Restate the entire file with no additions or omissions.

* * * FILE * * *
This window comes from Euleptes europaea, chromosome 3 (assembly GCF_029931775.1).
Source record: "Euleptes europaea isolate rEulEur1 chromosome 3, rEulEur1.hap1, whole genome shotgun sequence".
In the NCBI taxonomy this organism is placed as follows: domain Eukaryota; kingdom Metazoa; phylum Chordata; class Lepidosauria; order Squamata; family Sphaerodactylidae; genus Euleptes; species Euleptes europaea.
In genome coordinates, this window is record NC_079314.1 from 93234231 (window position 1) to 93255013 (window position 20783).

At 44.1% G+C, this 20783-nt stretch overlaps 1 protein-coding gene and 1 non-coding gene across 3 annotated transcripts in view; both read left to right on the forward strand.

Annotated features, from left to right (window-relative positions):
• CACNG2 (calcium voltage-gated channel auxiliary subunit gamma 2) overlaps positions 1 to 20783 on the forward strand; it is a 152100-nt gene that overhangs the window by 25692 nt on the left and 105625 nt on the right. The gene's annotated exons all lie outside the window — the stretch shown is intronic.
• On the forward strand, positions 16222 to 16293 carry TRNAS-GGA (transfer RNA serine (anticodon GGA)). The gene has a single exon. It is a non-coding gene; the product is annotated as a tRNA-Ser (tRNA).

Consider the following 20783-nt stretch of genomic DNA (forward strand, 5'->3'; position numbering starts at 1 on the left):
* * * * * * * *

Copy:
This window comes from Euleptes europaea, chromosome 3 (assembly GCF_029931775.1).
Source record: "Euleptes europaea isolate rEulEur1 chromosome 3, rEulEur1.hap1, whole genome shotgun sequence".
In the NCBI taxonomy this organism is placed as follows: domain Eukaryota; kingdom Metazoa; phylum Chordata; class Lepidosauria; order Squamata; family Sphaerodactylidae; genus Euleptes; species Euleptes europaea.
In genome coordinates, this window is record NC_079314.1 from 93234231 (window position 1) to 93255013 (window position 20783).

At 44.1% G+C, this 20783-nt stretch overlaps 1 protein-coding gene and 1 non-coding gene across 3 annotated transcripts in view; both read left to right on the forward strand.

Annotated features, from left to right (window-relative positions):
• CACNG2 (calcium voltage-gated channel auxiliary subunit gamma 2) overlaps positions 1 to 20783 on the forward strand; it is a 152100-nt gene that overhangs the window by 25692 nt on the left and 105625 nt on the right. The gene's annotated exons all lie outside the window — the stretch shown is intronic.
• On the forward strand, positions 16222 to 16293 carry TRNAS-GGA (transfer RNA serine (anticodon GGA)). The gene has a single exon. It is a non-coding gene; the product is annotated as a tRNA-Ser (tRNA).

Consider the following 20783-nt stretch of genomic DNA (forward strand, 5'->3'; position numbering starts at 1 on the left):